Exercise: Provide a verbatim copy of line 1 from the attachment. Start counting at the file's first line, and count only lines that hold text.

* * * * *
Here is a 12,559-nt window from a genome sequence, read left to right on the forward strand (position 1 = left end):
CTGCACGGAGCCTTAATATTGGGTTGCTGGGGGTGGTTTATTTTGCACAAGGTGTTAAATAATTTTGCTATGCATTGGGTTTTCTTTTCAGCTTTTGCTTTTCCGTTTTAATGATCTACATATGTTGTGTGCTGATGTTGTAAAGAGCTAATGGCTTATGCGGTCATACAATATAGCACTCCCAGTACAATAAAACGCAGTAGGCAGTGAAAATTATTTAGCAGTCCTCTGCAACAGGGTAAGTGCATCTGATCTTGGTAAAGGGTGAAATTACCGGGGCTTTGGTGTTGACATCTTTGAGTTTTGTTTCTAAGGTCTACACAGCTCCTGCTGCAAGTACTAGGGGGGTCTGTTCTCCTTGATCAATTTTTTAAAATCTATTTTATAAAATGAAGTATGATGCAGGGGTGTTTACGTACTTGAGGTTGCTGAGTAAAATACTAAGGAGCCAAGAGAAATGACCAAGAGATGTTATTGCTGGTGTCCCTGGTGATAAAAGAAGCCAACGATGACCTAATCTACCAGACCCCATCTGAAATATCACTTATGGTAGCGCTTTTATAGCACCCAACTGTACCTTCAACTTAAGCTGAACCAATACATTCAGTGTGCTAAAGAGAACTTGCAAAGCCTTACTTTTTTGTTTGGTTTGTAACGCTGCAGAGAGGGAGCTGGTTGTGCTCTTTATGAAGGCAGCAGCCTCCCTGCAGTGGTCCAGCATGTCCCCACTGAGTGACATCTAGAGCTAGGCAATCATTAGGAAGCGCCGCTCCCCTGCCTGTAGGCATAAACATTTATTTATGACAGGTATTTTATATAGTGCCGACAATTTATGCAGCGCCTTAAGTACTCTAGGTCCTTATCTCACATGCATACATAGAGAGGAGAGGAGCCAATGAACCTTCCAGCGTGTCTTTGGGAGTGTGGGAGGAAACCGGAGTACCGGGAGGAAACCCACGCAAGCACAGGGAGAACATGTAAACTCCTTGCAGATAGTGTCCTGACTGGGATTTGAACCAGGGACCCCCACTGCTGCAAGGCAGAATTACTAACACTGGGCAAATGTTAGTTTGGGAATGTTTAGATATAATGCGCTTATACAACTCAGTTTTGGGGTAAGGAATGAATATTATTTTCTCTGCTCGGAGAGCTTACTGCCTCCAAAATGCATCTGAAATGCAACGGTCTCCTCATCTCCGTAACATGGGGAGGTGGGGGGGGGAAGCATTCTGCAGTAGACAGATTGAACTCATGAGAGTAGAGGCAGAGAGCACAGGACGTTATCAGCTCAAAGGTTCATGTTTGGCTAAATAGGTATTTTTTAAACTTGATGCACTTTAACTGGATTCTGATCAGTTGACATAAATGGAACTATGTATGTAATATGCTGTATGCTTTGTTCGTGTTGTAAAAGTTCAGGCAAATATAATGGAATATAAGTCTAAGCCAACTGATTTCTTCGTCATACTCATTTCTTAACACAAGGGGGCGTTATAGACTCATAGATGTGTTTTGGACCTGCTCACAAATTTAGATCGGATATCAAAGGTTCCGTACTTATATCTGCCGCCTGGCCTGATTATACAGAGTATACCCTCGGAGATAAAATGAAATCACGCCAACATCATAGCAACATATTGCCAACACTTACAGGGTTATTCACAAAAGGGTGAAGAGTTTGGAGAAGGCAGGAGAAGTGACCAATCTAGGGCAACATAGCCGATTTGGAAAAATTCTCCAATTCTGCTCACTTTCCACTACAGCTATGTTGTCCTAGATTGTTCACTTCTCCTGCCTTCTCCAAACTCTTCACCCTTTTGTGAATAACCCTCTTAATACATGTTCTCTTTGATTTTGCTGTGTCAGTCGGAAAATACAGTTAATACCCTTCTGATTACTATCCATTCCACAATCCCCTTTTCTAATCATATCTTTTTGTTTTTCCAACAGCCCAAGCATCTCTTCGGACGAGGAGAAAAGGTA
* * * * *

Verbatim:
Here is a 12,559-nt window from a genome sequence, read left to right on the forward strand (position 1 = left end):